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"Horsenettle" and variants redirect here. If used for a particular species, this name usually applies to the Carolina Horsenettle (S. carolinense).


Solanum, the nightshades, horsenettles and relatives, is a large and diverse genus of annual and perennial plants. They grow as forbs, vines, sub-shrubs, shrubs, and small trees, and often have attractive fruit and flowers. Many formerly independent genera like Lycopersicon (the tomatoes) or Cyphomandra are included in Solanum as subgenera or section today. Thus, the genus nowadays contains roughly 1,500-2,000 species.

Most parts of the plants, especially the green parts and unripe fruit, are poisonous to humans (albeit not necessarily to other animals), but many species in the genus bear some edible parts, such as fruits, leaves, or tubers. Several species are cultivated, including three globally important food crops:

Other species are significant food crops regionally, such as Ethiopian Eggplant and gilo (S. aethiopicum), naranjilla or lulo (S. quitoense), Turkey Berry (S. torvum), or the "bush tomatoes" (several Australian species).

While most medical relevance of Solanum is due to poisonings which are not uncommon and may be fatal, several species are locally used in folk medicine, particularly by native peoples who have long employed them. Giant Devil's-fig (S. chrysotrichum) has been shown to be an effective treatment for seborrhoeic dermatitis in a scientific study.

Solanum species are used as food plants by the larvae of some Lepidoptera species (butterflies and moths) - see list of Lepidoptera that feed on Solanum.

Systematics

The genus was established by Carl Linnaeus in 1753. Its subdivision has always been problematic, but slowly some sort of consensus is being achieved.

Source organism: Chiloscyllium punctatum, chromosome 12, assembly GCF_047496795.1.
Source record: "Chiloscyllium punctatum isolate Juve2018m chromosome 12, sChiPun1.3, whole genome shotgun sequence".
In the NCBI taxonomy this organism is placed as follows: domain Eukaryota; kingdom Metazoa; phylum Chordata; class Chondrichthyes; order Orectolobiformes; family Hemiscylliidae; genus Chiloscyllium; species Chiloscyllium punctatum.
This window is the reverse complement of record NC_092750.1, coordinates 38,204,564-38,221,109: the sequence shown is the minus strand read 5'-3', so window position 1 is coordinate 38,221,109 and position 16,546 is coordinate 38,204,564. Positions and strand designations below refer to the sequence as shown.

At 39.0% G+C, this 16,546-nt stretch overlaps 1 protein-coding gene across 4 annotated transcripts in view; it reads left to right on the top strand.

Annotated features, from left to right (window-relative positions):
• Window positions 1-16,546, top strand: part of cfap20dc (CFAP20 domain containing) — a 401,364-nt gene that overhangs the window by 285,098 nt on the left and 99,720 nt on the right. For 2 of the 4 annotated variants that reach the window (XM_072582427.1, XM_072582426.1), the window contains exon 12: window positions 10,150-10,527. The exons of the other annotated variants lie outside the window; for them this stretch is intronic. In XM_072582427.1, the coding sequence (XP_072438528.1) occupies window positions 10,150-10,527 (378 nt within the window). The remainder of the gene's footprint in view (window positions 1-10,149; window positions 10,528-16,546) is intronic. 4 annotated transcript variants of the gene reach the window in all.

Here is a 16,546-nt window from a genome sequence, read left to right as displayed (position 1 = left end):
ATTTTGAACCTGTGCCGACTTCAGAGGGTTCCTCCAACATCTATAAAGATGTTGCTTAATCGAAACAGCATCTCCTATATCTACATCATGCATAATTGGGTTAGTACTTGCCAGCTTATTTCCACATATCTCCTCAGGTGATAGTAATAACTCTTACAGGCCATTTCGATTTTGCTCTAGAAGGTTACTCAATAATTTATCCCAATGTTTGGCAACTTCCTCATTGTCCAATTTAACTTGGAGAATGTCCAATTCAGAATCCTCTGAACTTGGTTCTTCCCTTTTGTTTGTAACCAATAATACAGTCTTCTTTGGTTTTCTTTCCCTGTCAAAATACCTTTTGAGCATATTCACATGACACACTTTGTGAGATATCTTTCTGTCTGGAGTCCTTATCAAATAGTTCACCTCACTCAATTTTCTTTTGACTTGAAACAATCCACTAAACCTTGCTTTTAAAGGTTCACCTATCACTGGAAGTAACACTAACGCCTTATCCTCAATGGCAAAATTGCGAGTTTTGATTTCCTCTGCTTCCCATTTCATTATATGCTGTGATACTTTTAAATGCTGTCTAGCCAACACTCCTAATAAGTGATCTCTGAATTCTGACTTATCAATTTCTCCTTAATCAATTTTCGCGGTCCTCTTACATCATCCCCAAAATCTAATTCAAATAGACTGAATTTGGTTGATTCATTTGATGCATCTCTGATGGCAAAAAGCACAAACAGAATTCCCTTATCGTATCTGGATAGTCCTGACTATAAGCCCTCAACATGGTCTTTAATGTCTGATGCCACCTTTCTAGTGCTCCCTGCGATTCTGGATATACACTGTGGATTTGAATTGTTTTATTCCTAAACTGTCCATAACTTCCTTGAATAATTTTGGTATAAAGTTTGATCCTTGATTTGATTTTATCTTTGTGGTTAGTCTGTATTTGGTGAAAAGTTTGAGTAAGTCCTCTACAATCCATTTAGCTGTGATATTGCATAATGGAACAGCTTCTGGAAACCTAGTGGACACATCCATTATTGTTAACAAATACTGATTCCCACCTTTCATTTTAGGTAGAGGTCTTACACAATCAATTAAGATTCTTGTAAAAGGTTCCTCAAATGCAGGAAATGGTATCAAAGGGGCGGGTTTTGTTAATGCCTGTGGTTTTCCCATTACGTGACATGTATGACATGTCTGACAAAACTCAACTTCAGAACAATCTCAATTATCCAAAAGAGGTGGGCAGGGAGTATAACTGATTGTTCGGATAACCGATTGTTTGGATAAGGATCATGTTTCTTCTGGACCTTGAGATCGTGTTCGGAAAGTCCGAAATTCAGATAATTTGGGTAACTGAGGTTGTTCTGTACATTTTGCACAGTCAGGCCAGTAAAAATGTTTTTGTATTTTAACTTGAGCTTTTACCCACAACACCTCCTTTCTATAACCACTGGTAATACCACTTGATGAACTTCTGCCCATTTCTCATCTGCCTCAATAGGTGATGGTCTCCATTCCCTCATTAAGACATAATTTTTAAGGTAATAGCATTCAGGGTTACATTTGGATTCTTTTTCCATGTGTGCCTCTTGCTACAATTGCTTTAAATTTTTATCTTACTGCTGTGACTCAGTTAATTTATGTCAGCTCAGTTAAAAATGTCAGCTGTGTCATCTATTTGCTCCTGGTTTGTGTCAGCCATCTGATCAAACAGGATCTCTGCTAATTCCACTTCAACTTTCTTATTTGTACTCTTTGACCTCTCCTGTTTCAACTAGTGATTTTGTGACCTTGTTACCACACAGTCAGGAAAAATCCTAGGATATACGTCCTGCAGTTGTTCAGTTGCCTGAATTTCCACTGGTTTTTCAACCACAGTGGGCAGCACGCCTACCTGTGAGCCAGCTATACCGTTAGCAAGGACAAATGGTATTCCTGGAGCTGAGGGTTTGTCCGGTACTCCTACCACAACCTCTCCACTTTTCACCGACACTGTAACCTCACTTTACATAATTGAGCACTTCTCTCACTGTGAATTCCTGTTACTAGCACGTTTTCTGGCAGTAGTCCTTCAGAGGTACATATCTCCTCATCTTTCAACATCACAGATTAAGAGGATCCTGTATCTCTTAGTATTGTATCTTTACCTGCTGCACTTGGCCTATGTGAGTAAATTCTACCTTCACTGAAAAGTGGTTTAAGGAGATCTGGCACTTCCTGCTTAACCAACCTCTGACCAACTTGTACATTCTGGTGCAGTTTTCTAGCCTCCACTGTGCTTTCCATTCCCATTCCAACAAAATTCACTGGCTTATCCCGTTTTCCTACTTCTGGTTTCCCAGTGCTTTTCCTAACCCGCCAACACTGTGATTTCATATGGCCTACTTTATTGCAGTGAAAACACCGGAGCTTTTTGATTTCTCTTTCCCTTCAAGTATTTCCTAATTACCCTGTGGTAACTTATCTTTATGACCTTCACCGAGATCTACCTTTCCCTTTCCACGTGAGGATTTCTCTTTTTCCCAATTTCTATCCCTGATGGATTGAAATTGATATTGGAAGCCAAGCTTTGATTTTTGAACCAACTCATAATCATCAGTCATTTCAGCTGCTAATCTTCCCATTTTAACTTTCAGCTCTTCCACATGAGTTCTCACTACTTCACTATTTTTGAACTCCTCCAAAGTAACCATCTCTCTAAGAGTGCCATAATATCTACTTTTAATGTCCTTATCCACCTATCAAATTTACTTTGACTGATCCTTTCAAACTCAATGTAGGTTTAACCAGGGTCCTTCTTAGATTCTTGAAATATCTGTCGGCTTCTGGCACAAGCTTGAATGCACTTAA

The following list is a provisional lineup of the genus' traditional subdivisions, together with some notable species. Many of the subgenera and section might not be valid; they are used here provisionally as the phylogeny of this genus is not fully resolved yet and many species have not been reevaluated.

Cladistic analyses of DNA sequence data suggests that the present subdivisions and rankings are largely invalid. Far more subgenera would seem to warrant recognition, with Leptostemonum being the only one that can at present be clearly subdivided into sections. Notably, it includes as a major lineage several members of the traditional sections Cyphomandropsis and the old genus Cyphomandra.

Subgenus Bassovia

Section Allophylla

Section Cyphomandropsis Section Pachyphylla

Subgenus Leptostemonum



Section Acanthophora Section Anisantherum

Section Campanulata

Section Crinitum

Section Croatianum

Section Erythrotrichum Section Graciliflorum

Section Herposolanum Section Irenosolanum Section Ischyracanthum

Section Lasiocarpa Section Melongena

Section Micracantha Section Monodolichopus

Section Nycterium

Section Oliganthes Section Persicariae Section Polytrichum

Section Pugiunculifera

Section Somalanum

Section Torva



Subgenus Lyciosolanum



Subgenus Solanum sensu stricto



Section Afrosolanum

Section Anarrhichomenum

Section Archaesolanum Section Basarthrum Section Benderianum

Section Brevantherum Section Dulcamara Section Herpystichum

Section Holophylla Section Juglandifolia

Section Lemurisolanum

Section Lycopersicoides Section Lycopersicon



Section Macronesiotes

Section Normania

Section Petota Section Pteroidea

Section Quadrangulare

Section Regmandra

Section Solanum



Other notable species









Formerly placed here

Some plants of yet other genera also were placed in Solanum in former times:

References




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